Sure, it’s only the preseason. But the Jets are still looking for their first win, they're still looking for their first touchdown, and they're still looking for someone to throw the ball to.
The Jets' anemic offense over the first two games of the preseason, in which they have scored a combined nine points on three field goals and 321 yards of total offense, has some wondering if their lack of production is the result of a team adjusting to a new offense or simply a lack of playmakers.
The Jets are the lone team in the league yet to score a touchdown in the preseason. Already thin at the receiver position, the Jets have been playing without three of their top wideouts in Santonio Holmes, Jeremy Kerley and Chaz Schilens. By default, rookie Stephen Hill and Patrick Turner were the starting wide receivers on Saturday, which left quarterbacks Mark Sanchez and Tim Tebow, who were sacked seven times against the Giants and given little time in the pocket as is, few targets down field.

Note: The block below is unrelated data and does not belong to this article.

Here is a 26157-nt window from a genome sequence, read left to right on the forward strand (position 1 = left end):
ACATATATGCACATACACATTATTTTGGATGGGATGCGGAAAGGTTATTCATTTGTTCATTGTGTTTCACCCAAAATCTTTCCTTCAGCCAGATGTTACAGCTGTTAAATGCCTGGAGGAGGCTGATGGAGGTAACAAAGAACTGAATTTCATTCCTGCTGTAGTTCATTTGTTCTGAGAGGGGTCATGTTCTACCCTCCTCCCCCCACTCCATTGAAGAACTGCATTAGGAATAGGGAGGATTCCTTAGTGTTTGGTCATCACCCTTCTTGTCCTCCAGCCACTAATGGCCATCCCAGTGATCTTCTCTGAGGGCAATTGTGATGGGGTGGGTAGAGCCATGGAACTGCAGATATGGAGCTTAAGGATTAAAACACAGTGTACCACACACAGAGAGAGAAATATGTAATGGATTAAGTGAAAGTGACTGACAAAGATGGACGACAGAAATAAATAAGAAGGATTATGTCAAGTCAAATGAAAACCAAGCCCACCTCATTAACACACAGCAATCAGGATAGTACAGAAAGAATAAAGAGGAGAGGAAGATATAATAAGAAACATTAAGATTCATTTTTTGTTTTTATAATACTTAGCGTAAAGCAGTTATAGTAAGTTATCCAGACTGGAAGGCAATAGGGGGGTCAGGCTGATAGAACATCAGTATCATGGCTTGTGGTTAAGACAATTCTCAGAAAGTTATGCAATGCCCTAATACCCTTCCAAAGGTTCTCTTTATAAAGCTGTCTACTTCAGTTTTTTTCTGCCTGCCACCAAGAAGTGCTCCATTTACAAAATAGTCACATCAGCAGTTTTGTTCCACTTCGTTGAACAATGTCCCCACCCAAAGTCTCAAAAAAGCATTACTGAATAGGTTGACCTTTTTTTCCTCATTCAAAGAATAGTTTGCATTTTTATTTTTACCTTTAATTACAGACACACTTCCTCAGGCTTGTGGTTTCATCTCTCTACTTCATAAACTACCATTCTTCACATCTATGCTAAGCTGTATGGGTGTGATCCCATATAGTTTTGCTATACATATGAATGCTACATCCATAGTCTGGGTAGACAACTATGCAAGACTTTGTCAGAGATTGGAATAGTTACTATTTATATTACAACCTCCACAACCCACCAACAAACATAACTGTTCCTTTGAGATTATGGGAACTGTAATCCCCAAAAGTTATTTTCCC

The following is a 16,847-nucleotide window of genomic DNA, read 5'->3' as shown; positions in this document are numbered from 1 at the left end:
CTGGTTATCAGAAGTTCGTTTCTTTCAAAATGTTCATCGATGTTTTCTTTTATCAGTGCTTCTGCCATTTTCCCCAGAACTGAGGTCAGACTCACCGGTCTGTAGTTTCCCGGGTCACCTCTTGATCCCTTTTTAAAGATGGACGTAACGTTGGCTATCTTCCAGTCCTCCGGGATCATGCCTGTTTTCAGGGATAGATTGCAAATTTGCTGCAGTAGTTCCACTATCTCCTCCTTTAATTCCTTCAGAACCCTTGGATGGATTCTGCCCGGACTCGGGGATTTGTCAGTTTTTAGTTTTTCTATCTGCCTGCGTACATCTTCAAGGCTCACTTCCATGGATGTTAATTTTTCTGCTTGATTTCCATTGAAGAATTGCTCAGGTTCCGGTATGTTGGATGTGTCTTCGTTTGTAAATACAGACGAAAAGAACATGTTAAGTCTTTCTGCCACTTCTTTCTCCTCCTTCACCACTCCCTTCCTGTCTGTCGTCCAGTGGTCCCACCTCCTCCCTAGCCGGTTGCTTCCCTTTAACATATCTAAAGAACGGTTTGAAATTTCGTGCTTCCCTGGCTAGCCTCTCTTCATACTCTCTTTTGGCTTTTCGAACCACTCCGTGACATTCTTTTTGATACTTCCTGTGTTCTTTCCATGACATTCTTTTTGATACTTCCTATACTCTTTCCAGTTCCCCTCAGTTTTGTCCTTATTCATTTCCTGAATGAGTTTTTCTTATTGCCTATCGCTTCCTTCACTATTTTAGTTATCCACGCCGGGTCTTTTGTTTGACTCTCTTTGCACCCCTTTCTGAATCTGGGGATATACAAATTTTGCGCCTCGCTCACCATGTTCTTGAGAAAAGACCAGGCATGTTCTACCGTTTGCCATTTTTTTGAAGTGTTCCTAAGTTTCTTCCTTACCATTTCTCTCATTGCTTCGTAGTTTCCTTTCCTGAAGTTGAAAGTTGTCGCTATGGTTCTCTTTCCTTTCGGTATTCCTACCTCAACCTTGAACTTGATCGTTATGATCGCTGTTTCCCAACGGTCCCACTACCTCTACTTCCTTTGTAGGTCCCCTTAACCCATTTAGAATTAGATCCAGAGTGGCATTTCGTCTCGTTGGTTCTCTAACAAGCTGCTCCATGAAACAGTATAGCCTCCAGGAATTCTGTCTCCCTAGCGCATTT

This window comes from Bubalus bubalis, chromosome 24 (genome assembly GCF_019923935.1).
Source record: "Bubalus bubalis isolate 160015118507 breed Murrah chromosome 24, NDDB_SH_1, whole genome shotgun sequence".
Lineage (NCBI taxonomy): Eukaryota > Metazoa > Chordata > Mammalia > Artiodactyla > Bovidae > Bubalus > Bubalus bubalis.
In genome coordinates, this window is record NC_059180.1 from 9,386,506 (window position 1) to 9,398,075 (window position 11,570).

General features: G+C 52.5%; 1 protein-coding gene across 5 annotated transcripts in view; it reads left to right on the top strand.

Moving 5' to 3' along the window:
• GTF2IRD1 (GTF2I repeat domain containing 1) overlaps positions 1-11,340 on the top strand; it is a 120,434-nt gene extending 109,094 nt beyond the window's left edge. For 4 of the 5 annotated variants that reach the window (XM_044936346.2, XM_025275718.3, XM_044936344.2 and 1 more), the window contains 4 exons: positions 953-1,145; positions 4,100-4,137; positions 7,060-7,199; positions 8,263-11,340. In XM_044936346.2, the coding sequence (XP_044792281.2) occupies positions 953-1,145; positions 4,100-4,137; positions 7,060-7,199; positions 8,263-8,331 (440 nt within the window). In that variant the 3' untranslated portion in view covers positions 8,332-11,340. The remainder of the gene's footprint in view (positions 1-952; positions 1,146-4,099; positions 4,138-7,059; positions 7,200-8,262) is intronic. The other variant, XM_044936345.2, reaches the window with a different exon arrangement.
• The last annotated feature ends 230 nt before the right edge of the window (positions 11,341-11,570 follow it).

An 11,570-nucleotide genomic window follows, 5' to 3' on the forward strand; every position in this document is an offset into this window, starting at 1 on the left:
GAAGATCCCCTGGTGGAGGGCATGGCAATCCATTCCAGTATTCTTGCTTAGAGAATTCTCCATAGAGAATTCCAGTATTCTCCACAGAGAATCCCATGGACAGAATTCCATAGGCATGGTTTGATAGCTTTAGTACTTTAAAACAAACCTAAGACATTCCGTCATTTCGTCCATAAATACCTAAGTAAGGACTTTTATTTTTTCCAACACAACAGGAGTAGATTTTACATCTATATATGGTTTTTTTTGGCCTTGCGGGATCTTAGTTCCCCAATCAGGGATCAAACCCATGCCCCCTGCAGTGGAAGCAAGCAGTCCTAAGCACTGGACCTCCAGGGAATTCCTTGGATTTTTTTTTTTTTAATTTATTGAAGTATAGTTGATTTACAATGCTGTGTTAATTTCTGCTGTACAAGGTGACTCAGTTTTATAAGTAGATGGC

“We definitely have enough playmakers,” Rex Ryan said Monday during his press conference before practice. “Clearly, I’d like to see three of our top receivers back on the field. That would help. Santonio Holmes obviously being the headliner there. But Jeremy Kerley is, I think, an excellent slot receiver. He was an outstanding punt returner last year. I’d like to se him on the field, and Schilens. You’re minus three weapons that probably takes you down a little bit.”
Ryan said that he expects to have the receivers on the practice field doing some individual drills to see how they progress during the week. He thinks two of the three, Holmes and Kerley, will be able to play on Sunday against Jacksonville.